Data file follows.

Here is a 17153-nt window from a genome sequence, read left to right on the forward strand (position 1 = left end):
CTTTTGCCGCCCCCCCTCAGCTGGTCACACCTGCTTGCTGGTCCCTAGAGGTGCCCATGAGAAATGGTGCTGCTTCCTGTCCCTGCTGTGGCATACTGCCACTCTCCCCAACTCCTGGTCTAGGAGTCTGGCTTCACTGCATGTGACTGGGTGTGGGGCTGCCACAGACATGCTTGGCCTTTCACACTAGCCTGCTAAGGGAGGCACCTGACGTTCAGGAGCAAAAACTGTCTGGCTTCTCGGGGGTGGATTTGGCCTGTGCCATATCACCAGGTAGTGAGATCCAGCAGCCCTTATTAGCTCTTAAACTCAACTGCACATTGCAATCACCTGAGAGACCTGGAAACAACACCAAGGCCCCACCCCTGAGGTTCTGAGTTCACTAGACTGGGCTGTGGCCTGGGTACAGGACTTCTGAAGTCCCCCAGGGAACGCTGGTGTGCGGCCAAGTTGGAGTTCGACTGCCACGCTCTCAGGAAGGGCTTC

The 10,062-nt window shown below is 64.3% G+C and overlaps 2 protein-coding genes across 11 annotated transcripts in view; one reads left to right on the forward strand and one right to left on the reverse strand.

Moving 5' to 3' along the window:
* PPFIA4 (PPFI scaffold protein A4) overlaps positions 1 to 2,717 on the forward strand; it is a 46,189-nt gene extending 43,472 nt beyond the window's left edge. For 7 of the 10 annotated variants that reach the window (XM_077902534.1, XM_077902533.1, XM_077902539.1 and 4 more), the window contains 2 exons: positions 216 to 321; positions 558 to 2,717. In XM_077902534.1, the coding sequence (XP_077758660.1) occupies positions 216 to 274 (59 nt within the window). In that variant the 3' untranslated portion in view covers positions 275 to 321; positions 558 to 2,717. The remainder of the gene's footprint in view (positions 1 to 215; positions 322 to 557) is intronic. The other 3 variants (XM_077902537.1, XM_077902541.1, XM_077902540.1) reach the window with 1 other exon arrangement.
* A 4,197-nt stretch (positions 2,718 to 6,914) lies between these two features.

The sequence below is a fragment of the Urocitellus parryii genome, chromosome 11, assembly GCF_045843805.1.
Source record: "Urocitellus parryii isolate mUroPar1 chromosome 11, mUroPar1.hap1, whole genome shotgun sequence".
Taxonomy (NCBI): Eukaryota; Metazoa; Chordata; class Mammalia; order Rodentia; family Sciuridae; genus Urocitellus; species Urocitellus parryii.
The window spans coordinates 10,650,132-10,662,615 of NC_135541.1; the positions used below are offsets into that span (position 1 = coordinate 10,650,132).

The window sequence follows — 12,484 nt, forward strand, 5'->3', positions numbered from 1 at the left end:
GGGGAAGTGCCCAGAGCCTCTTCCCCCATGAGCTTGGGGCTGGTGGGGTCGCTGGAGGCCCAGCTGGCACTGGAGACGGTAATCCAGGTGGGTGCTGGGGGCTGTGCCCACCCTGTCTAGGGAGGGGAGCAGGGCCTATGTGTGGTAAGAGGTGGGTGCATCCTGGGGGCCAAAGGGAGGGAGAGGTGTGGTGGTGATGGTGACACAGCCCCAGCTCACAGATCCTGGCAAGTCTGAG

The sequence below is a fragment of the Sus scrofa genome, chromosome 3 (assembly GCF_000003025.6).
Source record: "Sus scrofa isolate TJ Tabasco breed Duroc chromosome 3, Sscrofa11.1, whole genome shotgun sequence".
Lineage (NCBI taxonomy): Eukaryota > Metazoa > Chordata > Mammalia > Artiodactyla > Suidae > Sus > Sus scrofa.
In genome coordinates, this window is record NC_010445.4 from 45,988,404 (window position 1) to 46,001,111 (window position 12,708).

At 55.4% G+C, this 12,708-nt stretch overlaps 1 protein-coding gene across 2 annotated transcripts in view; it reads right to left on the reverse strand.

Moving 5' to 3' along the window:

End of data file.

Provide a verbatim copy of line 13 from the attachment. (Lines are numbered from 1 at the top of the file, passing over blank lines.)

The sequence below is a fragment of the Sus scrofa genome, chromosome 3 (assembly GCF_000003025.6).